167 yards, Par 3
An intimidating, unforgiving death-or-glory signature hole known as ‘Howd’s Hole’.
From the tee there is an engaging view of the Castle.
However, the challenge is much greater than the short yardage suggests.
The tee shot is played over a rocky ravine to green which is totally exposed to the elements.
Anything left could be swallowed up by the waves.
151 yards, Par 3
This short par four is downhill from an elevated tee to a putting surface that is difficult to hold when a brisk wind is blowing.
Club selection is important. The small green complex has two well-placed bunkers to the front.
On the right side is the Captain’s bunker, if your ball resides there it costs you a donation.
488 yards, Par 5, Index 3
A spectacular par five, but a brutal hole along a narrow fairway with thick gorse to the left, out of bounds on the rocky beach to the right and a brook running through it.
The green is well protected.
You need to stay in play to score well.
198 yards, par 3
The view from the elevated tee on a high rocky outcrop with the backdrop of the Irish Sea and Mourne Mountains is glorious. The tee shot is downhill to a green on a rocky headland by the sea. When the wind is dead against, it can be very intimidating.
345 yards, par 4
This Is a quality closing hole and a classic risk/reward challenge.
Long hitters can go for the green from the elevated tee through the downhill fairway, particularly with a following wind.
If you bail out left your chip or pitch to the green will be tricky. You are now back in the Castle setting.
A converted ancient castle beckons to provide refreshment in the oldest Clubhouse in the world.
Located on the shores of Strangford Lough in Portaferry, Northern Ireland. It is at the Marine Nature reserve and is a public aquarium.
Visitors to Portaferry will be amazed at the diverse collection of marine life from around the world.
First, there is a focus on Strangford Lough and the Irish Sea where you will get ‘hands on’ with our native species.
You may tickle the belly of a small shark and feel the spikes on a sea urchin, along with learning about the Viking heritage of Strangford Lough.
The colourful coral reefs in the Tropical Ocean zone is home to over 100 species.
There is a team of aquarists and guides to answer your questions and provide interesting information on many of the aquaria that you will encounter.
The facility is an important winter migration destination for many wading and sea birds.
There are common seals, basking sharks and Brent geese. Three-quarters of the world population of pale bellied Brent geese winter in the lough area. It is home to about 75% of the marine species found in Northern Ireland.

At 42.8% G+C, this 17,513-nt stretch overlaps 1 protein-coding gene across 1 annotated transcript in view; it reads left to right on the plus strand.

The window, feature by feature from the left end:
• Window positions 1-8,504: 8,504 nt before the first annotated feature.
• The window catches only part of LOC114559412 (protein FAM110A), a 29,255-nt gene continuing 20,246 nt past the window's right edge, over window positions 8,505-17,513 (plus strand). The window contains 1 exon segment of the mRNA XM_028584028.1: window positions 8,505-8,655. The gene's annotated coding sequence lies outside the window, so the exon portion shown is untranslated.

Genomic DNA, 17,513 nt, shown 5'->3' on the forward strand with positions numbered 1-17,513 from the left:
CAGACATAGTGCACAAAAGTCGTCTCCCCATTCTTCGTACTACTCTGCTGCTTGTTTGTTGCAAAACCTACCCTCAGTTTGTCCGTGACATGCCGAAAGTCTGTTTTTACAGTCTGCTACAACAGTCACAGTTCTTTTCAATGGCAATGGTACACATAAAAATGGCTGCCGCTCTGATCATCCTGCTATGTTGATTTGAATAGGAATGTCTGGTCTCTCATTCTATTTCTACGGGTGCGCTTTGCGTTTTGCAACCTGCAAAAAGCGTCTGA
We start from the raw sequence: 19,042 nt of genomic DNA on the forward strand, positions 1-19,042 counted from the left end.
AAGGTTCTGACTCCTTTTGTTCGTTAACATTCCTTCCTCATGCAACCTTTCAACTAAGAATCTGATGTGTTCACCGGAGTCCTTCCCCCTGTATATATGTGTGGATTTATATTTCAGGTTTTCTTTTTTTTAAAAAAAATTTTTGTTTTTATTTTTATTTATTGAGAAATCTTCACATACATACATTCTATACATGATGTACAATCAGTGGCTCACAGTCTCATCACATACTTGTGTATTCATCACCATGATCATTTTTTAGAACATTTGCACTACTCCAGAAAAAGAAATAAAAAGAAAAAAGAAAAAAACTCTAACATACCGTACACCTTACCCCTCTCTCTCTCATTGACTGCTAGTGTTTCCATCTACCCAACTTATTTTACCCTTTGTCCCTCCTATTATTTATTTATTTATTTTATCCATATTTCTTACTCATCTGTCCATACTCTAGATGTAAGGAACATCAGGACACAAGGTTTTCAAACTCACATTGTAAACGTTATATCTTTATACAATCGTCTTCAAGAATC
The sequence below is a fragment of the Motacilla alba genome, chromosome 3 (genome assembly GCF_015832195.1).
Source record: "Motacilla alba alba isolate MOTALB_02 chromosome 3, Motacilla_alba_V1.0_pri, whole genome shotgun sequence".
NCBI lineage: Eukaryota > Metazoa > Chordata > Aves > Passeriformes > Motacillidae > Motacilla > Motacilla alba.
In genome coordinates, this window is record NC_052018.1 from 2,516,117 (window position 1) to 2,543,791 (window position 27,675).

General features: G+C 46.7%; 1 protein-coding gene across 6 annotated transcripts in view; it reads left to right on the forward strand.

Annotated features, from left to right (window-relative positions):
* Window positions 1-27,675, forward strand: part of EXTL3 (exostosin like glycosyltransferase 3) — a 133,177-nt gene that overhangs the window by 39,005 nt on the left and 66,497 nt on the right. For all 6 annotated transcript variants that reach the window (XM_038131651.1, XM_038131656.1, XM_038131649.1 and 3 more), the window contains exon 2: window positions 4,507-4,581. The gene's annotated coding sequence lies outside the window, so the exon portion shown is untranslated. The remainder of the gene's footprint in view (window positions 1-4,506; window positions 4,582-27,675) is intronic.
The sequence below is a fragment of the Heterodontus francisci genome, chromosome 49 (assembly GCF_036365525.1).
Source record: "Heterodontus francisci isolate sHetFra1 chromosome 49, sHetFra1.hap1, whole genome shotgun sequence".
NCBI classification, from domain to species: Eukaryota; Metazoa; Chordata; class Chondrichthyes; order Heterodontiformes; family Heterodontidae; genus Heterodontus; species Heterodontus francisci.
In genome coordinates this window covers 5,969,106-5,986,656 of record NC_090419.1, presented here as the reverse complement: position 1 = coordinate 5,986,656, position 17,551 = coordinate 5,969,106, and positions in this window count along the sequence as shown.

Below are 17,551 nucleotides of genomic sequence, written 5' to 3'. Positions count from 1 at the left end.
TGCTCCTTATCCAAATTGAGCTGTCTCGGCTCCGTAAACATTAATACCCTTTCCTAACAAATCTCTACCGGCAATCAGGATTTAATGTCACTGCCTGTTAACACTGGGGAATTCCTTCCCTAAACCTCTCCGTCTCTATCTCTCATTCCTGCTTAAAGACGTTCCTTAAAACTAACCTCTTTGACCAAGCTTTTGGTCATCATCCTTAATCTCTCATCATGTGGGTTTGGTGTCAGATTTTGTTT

Exploris illustrates and exhibits the large variety of animals that live in Strangford Lough.
This eccentric 18th-century mansion is on a hillside looking over the waters of Strangford Lough.
Walk or cycle through the sheltered woodlands and spot butterflies, rabbits, ducks and swans. Step into a fantasy world of castles and dragons as you explore the Georgian farmyard and the lough shore which were film locations for the hit television series Game of Thrones.
Castle Ward’s historic farmyard is the location of Winterfell, the backdrop for the series pilot and much of season one.
It’s where you will find the Whispering Wood and key scenes including Robb Stark’s Camp, the Baelor battle and when Brienne confronts the Stark men.
HBO's Game of Thrones® spent eight weeks at Castle Ward building the set of Winterfell ahead of the pilot episode and hundreds of actors and crew worked on the filming here.
A sand dune system owned by the National Trust. It is fragile and 6000 years old. It is an excellent area for walking and bird watching due to its spectacular location at the edge of Dundrum Bay and the Mourne Mountains.
There is a network of paths and boardwalks through the dunes, woodland and heath from where you will see an array of butterflies and wildflowers, as well as access to one of the finest beaches in Co. Down.
The dune fields at Murlough are the best and most extensive example of dune heath within Ireland with over 720 species of butterflies and moths, one of which, the Marsh Fritillary butterfly, is of European importance.
The site is internationally important for wintering wildfowl and waders. Royal County Down golf course is within the reserve.
If you would like to book a custom golfing holiday in Northern Ireland & Ireland, contact us to discuss your needs.